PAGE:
The National Council of Canadian Muslims (NCCM) and the Canadian Civil Liberties Association (CCLA) strongly denounce the banning of most forms of prayer in Quebec schools. On April 5th, Quebec’s Minister of Education Bernard Drainville issued a directive banning schools from using classrooms (and other school facilities) for prayer, while allowing students to pray quietly and discreetly on their own.

This directive is a significant shift from his original position in favor of multi-confessional prayer spaces.

Prayer spaces in schools exist to accommodate students whose religious practices require a peaceful and safe space for prayers in order to comply with students’ religious beliefs. Schools have an obligation to accommodate students in a variety of ways to create a positive learning environment; accommodation for prayers is no different.

“Once again, we see this Quebec government using secularism as a pretext to police and take away rights from minorities.” said Stephen Brown, CEO of NCCM. “If we are to take Minister Bernard Drainville at his word, kids in school will only be allowed to exercise their fundamental right to pray if they do so in a manner deemed acceptable by the Ministry of Education.”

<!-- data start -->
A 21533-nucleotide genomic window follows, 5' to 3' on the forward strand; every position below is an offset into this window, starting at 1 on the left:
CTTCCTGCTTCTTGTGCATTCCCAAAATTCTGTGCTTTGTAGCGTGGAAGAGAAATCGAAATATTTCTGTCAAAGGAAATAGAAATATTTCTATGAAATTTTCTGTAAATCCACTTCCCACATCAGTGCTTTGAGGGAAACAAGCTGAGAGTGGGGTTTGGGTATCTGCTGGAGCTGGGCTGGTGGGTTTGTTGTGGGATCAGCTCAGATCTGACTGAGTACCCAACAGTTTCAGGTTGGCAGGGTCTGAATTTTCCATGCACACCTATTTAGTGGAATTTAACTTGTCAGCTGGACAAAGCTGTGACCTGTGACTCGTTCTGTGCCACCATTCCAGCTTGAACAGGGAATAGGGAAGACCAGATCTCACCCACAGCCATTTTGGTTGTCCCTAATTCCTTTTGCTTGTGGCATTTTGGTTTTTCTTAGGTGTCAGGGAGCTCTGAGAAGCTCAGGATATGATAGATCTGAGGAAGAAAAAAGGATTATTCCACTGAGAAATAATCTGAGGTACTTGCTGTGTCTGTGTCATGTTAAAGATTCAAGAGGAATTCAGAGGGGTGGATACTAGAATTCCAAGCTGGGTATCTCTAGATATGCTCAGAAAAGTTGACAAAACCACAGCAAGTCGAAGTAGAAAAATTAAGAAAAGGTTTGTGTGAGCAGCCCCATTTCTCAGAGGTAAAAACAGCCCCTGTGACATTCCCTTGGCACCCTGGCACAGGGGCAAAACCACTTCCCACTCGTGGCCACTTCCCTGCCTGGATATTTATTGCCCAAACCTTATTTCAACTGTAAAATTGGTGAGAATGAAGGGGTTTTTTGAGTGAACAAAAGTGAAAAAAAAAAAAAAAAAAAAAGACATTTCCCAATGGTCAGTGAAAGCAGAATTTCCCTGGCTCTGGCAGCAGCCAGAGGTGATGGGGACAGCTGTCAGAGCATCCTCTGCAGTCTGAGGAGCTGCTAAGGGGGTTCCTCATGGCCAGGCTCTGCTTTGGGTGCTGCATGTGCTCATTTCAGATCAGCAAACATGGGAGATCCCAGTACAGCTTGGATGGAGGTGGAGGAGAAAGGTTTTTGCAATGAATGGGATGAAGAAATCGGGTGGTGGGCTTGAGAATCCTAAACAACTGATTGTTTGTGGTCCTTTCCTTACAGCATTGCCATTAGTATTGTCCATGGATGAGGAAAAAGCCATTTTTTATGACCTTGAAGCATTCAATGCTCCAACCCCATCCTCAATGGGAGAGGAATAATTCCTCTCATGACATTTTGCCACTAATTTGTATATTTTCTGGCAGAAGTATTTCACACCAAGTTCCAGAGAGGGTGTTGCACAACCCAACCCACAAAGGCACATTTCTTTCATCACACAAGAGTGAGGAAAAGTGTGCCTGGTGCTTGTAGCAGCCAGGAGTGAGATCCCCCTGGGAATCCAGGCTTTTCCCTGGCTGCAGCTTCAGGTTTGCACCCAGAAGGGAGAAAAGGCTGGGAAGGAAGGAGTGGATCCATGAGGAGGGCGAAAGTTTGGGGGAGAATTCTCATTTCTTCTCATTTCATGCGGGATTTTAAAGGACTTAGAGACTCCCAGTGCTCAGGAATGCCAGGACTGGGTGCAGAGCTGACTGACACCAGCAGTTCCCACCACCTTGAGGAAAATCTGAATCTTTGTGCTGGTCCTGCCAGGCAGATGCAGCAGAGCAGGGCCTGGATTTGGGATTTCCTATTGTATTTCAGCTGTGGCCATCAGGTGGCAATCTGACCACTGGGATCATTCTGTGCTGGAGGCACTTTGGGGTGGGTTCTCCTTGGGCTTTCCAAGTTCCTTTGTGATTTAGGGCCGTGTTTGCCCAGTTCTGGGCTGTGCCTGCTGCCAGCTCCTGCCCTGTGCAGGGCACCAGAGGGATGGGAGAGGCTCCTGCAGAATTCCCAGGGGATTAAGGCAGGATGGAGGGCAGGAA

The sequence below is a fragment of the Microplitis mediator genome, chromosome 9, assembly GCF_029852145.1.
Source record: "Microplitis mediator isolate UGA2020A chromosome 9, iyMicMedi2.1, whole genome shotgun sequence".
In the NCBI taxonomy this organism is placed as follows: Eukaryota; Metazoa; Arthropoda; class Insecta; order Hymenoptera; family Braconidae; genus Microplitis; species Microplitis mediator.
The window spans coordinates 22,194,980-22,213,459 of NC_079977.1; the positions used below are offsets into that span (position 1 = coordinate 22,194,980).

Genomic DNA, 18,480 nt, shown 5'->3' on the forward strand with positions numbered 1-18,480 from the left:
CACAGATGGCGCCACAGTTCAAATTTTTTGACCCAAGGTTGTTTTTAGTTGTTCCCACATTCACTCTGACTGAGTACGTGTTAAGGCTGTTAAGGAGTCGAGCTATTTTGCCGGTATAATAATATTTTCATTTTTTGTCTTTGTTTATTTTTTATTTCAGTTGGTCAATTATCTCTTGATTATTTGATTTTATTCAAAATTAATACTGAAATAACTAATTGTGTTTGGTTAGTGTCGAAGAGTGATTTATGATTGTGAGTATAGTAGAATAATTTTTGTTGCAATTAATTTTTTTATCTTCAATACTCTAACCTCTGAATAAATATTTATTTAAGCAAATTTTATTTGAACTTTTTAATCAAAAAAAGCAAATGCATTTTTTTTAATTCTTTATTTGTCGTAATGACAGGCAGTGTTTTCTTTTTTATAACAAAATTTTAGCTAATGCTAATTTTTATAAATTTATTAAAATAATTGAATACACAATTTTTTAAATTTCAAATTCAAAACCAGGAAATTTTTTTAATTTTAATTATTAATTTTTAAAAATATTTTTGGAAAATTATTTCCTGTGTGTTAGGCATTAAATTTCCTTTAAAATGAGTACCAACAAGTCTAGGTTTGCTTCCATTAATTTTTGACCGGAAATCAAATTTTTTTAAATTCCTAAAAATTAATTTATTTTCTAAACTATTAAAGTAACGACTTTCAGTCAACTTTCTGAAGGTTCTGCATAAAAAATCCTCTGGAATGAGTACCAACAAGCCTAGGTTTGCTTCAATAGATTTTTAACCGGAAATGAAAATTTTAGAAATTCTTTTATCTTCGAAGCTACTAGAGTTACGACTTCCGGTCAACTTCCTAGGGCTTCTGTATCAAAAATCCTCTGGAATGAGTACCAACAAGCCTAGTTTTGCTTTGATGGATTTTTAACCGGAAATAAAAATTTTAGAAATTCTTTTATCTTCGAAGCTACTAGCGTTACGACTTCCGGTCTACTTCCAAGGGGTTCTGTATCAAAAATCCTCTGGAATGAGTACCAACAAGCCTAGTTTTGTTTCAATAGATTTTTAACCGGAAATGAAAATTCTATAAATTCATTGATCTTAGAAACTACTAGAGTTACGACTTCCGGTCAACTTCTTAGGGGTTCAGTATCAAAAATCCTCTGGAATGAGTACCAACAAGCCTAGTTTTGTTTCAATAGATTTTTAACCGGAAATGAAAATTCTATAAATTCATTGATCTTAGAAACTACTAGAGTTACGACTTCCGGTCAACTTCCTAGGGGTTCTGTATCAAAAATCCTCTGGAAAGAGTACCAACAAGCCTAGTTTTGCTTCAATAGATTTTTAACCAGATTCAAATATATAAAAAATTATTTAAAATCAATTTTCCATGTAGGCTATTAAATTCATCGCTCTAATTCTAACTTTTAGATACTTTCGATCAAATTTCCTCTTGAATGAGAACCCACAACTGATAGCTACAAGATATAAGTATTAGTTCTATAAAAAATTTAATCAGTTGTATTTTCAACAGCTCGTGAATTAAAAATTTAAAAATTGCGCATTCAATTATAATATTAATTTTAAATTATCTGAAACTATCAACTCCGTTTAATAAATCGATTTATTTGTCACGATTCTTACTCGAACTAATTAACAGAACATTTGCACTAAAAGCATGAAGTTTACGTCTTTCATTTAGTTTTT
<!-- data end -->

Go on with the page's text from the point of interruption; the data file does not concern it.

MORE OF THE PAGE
« The government’s failure to acknowledge the duty to accommodate students, particularly those who are religious minorities, is of great concern to us” said Noa Mendelsohn Aviv, Executive Director and General Counsel of the CCLA. “If a group of students exercises their religious freedoms, this does not undermine the government’s objective of creating a secular state power. Banning religious rights and this kind of accommodation harms the freedoms of minority students while providing no benefit to anyone.”

This directive—using the power of the state to interfere in the spiritual lives of children—comes right after Premier Francois Legault’s recent comments that highlight the Catholic nature of Quebec society. He castigated his critics by imploring them to differentiate between religion and Quebec’s Catholic heritage.

This double standard makes evident that the government of Quebec does not seek a laicité that applies equally to all, but a laicité grounded in Quebec’s Catholic heritage that privileges the majority, while restricting and attacking the rights of minorities.